Mr. Drummond sniffed at this damning record of neglect and indifference. “Even if they were ruined, they might still have spent a few cents for nails and slats to enable them to look decent before folks, and not parade their poverty before their neighbors,” he said.
“But that’s just where you misunderstand them, Drummond,” said Courtland, smiling. “They have no reason to keep up an attitude towards their neighbors, who still know them as ‘Squire’ so-and-so, ‘Colonel’ this and that, and the ‘Judge,’—owners of their vast but crippled estates. They are not ashamed of being poor, which is an accident.”
“But they are of working, which is deliberation,” interrupted Drummond. “They are ashamed to mend their fences themselves, now that they have no slaves to do it for them.”
“I doubt very much if some of them know how to drive a nail, for the matter of that,” said Courtland, still good-humoredly, “but that’s the fault of a system older than themselves, which the founders of the Republic retained. We cannot give them experience in their new condition in one day, and in fact, Drummond, I am very much afraid that for our purposes—and I honestly believe for their good—we must help to keep them for the present as they are.”
“Perhaps,” said Drummond sarcastically, “you would like to reinstate slavery?”
“No. But I should like to reinstate the master. And not for his sake alone, but for freedom’s sake and ours. To be plain: since I have taken up this matter for the company, I have satisfied myself from personal observation that the negro—even more than his master—cannot handle his new condition. He is accustomed to his old traditional task-master, and I doubt if he will work fairly for any other—particularly for those who don’t understand him. Don’t mistake me: I don’t propose to go back to the whip; to that brutal institution, the irresponsible overseer; to the buying and selling, and separation of the family, nor any of the old wrongs; but I propose to make the old master our overseer, and responsible to us. He is not a fool, and has already learned that it is more profitable to pay wages to his old slaves and have the power of dismissal, like any other employer, than be obliged, under the old system of enforced labor and life servitude, to undergo the cost of maintaining incompetence and idleness. The old sentiment of slave-owning has disappeared before natural common-sense and selfishness. I am satisfied that by some such process as this utilizing of the old master and the new freedom we will be better able to cultivate our lands than by buying up their estates, and setting the old owners adrift, with a little money in their pockets, as an idle, discontented class to revive old political dogmas, and foment new issues, or perhaps set up a dangerous opposition to us.”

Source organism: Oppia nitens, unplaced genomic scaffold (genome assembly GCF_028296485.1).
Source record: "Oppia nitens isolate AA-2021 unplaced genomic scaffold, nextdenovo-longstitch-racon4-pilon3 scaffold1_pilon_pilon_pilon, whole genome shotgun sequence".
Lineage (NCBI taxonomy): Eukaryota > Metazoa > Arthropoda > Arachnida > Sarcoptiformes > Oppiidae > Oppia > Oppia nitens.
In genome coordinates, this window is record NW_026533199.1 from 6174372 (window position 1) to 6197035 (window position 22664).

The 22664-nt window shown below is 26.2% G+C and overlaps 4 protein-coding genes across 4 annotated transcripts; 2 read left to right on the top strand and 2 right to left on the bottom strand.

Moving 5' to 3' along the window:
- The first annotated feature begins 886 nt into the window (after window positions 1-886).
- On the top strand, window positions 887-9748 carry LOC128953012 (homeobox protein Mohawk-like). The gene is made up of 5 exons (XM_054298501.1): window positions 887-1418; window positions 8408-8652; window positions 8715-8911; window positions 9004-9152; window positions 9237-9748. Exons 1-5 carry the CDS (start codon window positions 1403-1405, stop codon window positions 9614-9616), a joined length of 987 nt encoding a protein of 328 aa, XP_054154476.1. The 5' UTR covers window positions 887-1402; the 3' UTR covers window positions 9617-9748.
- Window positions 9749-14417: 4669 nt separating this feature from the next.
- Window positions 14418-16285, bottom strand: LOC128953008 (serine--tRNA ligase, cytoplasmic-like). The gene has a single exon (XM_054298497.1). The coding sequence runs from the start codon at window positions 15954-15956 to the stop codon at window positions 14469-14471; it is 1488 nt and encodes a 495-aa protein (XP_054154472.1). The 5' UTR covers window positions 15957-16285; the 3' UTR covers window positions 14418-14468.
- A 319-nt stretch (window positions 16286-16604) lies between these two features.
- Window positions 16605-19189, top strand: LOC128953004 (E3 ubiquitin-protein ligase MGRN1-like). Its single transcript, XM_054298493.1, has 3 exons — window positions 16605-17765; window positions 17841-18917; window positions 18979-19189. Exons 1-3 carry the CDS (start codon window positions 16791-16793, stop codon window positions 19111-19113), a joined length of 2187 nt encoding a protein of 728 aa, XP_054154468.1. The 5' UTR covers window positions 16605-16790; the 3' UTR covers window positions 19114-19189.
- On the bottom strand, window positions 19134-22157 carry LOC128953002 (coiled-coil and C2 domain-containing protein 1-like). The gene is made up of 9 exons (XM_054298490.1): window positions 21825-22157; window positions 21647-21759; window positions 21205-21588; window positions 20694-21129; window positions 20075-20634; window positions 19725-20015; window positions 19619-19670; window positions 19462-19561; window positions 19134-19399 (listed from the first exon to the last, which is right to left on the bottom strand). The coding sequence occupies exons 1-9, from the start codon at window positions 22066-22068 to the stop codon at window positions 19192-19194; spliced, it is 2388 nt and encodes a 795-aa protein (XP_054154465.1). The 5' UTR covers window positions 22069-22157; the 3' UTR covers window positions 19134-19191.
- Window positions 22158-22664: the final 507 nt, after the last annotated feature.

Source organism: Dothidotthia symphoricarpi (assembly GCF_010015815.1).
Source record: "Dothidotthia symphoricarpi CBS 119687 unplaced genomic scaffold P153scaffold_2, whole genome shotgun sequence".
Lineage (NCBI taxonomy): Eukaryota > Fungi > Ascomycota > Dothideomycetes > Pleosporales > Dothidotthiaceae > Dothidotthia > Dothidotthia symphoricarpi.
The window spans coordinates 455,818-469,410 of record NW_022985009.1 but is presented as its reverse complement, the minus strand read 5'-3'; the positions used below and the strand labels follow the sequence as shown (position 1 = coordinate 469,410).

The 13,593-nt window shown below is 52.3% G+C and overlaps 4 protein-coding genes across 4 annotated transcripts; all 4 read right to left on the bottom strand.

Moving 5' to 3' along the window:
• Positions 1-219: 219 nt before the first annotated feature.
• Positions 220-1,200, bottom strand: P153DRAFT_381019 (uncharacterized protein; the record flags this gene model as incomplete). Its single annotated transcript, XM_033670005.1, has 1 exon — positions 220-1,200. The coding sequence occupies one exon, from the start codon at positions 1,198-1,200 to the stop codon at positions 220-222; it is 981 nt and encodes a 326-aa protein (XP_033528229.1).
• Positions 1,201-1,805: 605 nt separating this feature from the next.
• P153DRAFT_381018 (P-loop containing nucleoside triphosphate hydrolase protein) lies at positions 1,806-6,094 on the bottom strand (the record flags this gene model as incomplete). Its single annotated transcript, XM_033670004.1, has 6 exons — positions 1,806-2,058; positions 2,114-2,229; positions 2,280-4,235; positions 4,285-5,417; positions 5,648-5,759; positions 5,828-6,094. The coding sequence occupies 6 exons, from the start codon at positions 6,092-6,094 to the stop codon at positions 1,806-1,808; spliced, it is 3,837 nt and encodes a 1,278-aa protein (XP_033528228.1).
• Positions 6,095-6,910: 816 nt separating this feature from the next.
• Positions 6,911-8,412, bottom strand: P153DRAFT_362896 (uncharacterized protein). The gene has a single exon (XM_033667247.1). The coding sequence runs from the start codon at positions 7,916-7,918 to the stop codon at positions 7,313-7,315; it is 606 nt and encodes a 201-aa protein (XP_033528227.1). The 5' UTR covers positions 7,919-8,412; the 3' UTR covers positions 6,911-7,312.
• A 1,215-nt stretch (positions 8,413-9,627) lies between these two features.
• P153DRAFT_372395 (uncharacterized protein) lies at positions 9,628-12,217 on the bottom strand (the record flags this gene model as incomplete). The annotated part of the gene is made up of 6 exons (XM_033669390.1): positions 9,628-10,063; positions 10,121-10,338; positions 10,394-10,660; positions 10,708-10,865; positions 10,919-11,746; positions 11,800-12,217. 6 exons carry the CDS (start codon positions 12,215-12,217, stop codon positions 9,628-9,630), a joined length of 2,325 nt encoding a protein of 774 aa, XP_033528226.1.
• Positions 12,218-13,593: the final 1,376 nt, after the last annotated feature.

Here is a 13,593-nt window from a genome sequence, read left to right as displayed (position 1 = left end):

“You don’t mean to say that those infernal niggers would give the preference to their old oppressors?”
“Dollar for dollar in wages—yes! And why shouldn’t they? Their old masters understand them better—and treat them generally better. They know our interest in them is only an abstract sentiment, not a real liking. We show it at every turn. But we are nearing Redlands, and Major Reed will, I have no doubt, corroborate my impressions. He insists upon our staying at his house, although the poor old fellow, I imagine, can ill afford to entertain company. But he will be offended if we refuse.”
“He is a friend of yours, then?” asked Drummond.
“I fought against his division at Stony Creek,” said Courtland grimly. “He never tires of talking of it to me—so I suppose I am.”
A few moments later the train glided beside the Redlands platform. As the two travelers descended a hand was laid on Courtland’s shoulder, and a stout figure in the blackest and shiniest of alpaca jackets, and the whitest and broadest of Panama hats, welcomed him. “Glad to see yo’, cun’nel. I reckoned I’d waltz over and bring along the boy,” pointing to a grizzled negro servant of sixty who was bowing before them, “to tote yo’r things over instead of using a hack. I haven’t run much on horseflesh since the wah—ha! ha! What I didn’t use up for remounts I reckon yo’r commissary gobbled up with the other live stock, eh?” He laughed heartily, as if the recollections were purely humorous, and again clapped Courtland on the back.
“Let me introduce my friend, Mr. Drummond, Major Reed,” said Courtland, smiling.
“Yo’ were in the wah, sir?”
“No—I”—returned Drummond, hesitating, he knew not why, and angry at his own embarrassment.
“Mr. Drummond, the vice-president of the company,” interposed Courtland cheerfully, “was engaged in furnishing to us the sinews of war.”
Major Reed bowed a little more formally. “Most of us heah, sir, were in the wah some time or other, and if you gentlemen will honah me by joining in a social glass at the hotel across the way, I’ll introduce you to Captain Prendergast, who left a leg at Fair Oaks.” Drummond would have declined, but a significant pressure on his arm from Courtland changed his determination. He followed them to the hotel and into the presence of the one-legged warrior (who turned out to be the landlord and barkeeper), to whom Courtland was hilariously introduced by Major Reed as “the man, sir, who had pounded my division for three hours at Stony Creek!”